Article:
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Christmas Recipes

Christmas recipes

Christmas Dishes

Christmas is coming soon, and among other things, various Christmas recipes are being cooked for this holiday. These can be various Christmas dishes made from poultry, pork, lamb or beef, or there can be a variety of fish dishes. Among Christmas recipes, the first place is the Christmas turkey, instead of which goose, duck or chicken can be baked, while poultry is stuffed with various fillings. In the United States of America, there is even a tradition of preparing stuffing for the Christmas turkey as a separate dish without the turkey itself. In countries rich in fish and seafood, Christmas recipes based on them are preferred, but in most countries the main dishes for Christmas are still meat dishes. Separately, there are Christmas recipes that are used to prepare dishes for Christmas Eve in Eastern European countries. These are Lenten Christmas dishes that are eaten at the very end of the Nativity fast, so poultry and meat are not included in such Christmas recipes. In addition to meat and meatless dishes, a wide variety of pastries are cooked for Christmas - Christmas cookies, stollen, wafer rolls, Christmas pudding, a variety of gingerbread houses are made and Christmas punch and mulled wine are cooked.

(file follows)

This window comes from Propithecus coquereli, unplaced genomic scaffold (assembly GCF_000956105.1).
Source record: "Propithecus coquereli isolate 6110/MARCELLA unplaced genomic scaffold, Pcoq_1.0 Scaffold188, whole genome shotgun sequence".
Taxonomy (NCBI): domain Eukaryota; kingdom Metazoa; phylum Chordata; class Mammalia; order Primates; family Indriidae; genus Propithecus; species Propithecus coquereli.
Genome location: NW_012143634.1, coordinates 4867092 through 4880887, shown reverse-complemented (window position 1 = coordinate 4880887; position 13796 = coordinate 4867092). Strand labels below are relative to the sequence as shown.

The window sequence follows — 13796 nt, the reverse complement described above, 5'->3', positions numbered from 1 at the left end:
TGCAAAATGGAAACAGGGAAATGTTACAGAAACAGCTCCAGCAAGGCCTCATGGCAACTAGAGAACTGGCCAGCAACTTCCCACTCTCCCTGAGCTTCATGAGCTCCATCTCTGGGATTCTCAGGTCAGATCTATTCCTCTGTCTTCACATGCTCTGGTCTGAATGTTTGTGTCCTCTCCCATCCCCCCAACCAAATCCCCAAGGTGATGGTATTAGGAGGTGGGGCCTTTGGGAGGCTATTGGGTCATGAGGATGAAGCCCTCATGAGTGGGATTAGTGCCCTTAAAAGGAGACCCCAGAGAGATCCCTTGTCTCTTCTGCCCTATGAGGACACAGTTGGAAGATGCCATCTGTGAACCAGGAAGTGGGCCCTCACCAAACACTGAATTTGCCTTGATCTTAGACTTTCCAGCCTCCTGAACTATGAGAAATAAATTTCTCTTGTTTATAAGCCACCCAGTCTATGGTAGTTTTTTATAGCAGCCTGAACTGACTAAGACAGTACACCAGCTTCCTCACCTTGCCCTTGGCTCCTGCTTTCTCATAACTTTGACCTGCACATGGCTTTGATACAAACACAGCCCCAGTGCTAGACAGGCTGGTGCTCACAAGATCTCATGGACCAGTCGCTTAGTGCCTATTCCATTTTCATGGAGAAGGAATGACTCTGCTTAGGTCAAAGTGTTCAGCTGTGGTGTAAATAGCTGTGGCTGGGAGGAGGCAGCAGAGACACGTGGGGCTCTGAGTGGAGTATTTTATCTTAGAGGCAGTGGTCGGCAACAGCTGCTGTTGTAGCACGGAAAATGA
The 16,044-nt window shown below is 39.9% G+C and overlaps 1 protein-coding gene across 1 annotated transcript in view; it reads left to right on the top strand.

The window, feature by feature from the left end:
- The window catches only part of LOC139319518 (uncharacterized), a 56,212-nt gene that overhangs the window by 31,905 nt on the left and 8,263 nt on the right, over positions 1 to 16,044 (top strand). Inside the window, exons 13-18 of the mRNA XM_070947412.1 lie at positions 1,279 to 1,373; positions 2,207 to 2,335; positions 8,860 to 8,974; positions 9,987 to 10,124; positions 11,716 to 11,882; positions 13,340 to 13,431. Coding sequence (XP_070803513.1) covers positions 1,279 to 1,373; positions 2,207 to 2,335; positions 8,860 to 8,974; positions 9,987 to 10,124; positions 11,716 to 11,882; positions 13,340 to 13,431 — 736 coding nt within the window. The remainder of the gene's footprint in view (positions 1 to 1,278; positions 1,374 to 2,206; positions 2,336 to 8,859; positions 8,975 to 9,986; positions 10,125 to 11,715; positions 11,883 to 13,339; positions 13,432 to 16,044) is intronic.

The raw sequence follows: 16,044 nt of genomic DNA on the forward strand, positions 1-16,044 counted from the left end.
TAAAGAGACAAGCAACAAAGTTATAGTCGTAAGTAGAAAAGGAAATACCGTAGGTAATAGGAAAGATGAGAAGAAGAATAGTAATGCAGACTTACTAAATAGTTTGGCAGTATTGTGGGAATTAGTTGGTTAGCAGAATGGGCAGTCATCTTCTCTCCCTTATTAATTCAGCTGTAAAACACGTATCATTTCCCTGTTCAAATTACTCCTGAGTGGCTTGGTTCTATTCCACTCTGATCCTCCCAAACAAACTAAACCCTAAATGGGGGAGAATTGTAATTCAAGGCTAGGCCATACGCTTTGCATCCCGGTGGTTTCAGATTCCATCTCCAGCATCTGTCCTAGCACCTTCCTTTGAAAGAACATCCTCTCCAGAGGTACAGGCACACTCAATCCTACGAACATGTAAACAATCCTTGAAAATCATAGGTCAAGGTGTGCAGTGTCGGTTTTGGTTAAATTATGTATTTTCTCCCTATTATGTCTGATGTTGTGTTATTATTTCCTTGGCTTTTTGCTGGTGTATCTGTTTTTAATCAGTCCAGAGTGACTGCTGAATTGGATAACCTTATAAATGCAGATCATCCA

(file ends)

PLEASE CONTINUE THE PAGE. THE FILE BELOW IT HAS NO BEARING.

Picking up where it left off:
Christmas Celebration

Christmas is celebrated almost all over the world - although it is a major Christian holiday, many celebrate it along with the New Year, regardless of religious beliefs. Christmas is a family holiday; people decorate the Christmas tree, gather with their families, and give each other gifts. But this holiday is celebrated not only at home - mass festivities are organized for Christmas. In most countries, Christmas is celebrated on December 25, which ends the Advent fast, and a week later it is followed by New Year - a secular holiday, which is also usually celebrated with a New Year tree, gifts and noisy festivities. In some countries, Christmas is celebrated on January 7, this is due to the use of the Julian calendar by some parts of the Orthodox Church, but in this case, the celebration of the New Year falls in the midst of the Nativity Fast, during which such holidays are not supposed to be held. But this relates more to confusion over the use of different calendars than to the traditions of celebrating Christmas.